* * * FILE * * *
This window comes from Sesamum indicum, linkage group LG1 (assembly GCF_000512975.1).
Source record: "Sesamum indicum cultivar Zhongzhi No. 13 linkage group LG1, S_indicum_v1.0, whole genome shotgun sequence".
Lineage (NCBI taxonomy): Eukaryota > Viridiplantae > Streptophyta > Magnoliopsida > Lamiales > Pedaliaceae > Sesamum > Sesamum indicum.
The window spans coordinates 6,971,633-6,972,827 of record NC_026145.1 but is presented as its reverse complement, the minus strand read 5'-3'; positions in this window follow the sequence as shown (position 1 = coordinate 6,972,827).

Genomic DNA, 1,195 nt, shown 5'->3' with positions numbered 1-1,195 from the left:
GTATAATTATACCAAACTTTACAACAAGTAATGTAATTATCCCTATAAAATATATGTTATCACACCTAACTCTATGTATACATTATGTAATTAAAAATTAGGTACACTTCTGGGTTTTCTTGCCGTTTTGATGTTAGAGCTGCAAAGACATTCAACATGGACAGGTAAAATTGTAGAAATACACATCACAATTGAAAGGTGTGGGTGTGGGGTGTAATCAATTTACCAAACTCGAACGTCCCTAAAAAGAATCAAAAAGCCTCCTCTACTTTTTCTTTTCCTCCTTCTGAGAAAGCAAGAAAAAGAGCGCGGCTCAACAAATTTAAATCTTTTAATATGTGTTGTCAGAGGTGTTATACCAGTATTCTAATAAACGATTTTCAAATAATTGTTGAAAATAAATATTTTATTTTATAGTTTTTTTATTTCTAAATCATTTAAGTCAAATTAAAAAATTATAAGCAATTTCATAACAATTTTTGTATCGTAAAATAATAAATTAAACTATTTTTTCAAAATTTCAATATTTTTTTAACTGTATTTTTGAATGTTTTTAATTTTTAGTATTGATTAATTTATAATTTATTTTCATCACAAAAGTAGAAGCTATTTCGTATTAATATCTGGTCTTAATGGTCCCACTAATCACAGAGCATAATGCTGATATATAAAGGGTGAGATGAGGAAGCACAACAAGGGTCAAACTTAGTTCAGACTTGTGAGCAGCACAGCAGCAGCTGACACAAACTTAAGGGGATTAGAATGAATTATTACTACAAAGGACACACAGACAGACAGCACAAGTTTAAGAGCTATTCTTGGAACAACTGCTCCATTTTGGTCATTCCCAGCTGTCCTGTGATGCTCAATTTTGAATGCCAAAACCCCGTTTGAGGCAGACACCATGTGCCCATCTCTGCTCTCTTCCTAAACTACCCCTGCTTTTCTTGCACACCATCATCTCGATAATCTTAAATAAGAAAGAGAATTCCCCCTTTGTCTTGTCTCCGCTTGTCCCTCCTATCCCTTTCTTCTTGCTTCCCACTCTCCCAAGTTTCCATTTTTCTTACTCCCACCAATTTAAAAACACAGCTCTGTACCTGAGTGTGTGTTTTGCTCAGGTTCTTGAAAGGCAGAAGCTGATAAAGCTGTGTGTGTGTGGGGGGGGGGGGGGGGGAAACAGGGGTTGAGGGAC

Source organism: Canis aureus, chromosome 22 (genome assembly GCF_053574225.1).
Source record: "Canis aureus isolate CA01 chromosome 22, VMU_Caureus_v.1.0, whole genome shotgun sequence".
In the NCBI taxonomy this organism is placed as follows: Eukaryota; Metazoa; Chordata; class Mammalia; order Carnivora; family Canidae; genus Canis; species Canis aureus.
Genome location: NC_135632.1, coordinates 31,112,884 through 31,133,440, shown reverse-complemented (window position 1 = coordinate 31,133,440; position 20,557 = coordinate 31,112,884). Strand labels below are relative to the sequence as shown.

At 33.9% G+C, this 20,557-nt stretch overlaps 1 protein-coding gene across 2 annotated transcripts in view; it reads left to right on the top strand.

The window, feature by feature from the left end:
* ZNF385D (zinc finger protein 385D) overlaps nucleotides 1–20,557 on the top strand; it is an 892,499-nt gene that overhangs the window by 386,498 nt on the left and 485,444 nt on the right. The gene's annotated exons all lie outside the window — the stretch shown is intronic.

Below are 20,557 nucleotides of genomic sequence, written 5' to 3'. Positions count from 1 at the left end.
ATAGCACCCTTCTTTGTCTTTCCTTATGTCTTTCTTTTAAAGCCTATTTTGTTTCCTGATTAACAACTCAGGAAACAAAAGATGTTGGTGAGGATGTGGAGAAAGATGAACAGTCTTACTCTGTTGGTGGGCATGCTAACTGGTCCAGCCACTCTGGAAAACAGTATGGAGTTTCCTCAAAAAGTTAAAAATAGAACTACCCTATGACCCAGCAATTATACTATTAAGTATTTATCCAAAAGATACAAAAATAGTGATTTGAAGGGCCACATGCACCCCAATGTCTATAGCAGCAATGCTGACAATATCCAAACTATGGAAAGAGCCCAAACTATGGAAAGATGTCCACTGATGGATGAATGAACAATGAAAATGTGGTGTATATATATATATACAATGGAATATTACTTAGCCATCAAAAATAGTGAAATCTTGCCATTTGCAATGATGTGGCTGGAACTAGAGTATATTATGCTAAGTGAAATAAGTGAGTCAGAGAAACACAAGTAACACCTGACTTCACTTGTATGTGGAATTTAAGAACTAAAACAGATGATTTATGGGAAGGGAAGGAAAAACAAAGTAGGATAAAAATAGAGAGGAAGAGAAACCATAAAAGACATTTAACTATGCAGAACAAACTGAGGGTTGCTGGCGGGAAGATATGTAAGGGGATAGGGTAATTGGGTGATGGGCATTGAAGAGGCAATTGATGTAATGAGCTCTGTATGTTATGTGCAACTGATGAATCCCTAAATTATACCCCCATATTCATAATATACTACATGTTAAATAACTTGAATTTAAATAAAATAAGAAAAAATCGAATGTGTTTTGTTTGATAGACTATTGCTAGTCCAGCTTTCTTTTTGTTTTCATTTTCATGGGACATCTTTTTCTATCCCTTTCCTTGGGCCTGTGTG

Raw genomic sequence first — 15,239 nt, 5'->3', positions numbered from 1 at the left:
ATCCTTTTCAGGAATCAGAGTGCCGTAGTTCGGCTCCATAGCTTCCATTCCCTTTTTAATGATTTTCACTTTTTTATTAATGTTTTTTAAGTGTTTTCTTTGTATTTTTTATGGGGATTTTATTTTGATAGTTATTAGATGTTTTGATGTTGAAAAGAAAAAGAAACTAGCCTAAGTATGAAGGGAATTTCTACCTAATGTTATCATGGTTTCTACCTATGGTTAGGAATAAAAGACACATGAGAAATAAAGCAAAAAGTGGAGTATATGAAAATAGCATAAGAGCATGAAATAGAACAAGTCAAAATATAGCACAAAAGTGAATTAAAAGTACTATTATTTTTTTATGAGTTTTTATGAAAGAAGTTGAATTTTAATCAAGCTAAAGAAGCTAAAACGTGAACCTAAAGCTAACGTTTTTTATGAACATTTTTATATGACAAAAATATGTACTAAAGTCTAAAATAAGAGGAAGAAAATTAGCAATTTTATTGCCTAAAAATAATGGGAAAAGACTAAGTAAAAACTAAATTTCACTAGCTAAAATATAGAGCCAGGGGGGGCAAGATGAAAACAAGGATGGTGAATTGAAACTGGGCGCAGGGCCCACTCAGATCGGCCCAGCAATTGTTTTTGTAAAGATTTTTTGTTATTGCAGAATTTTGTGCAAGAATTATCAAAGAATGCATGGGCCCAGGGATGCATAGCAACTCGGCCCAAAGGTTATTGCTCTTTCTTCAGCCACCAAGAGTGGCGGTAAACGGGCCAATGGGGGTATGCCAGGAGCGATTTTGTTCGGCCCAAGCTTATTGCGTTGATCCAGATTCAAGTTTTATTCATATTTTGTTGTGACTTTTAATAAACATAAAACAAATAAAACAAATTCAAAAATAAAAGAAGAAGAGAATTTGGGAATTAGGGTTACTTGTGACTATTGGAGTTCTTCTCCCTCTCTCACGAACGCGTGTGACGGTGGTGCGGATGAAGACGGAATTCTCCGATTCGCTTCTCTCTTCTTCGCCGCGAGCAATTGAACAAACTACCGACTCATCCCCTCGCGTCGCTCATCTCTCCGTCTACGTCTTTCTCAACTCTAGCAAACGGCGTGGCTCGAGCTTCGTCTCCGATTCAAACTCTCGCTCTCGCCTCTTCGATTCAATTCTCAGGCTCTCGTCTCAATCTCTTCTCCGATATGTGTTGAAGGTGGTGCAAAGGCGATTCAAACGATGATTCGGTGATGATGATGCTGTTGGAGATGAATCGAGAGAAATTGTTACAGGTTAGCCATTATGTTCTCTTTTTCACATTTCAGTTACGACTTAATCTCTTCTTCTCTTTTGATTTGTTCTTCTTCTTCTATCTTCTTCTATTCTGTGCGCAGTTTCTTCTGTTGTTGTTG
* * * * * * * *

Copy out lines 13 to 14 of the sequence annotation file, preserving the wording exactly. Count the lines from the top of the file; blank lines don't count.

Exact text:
* ZNF385D (zinc finger protein 385D) overlaps nucleotides 1–20,557 on the top strand; it is an 892,499-nt gene that overhangs the window by 386,498 nt on the left and 485,444 nt on the right. The gene's annotated exons all lie outside the window — the stretch shown is intronic.

Below are 20,557 nucleotides of genomic sequence, written 5' to 3'. Positions count from 1 at the left end.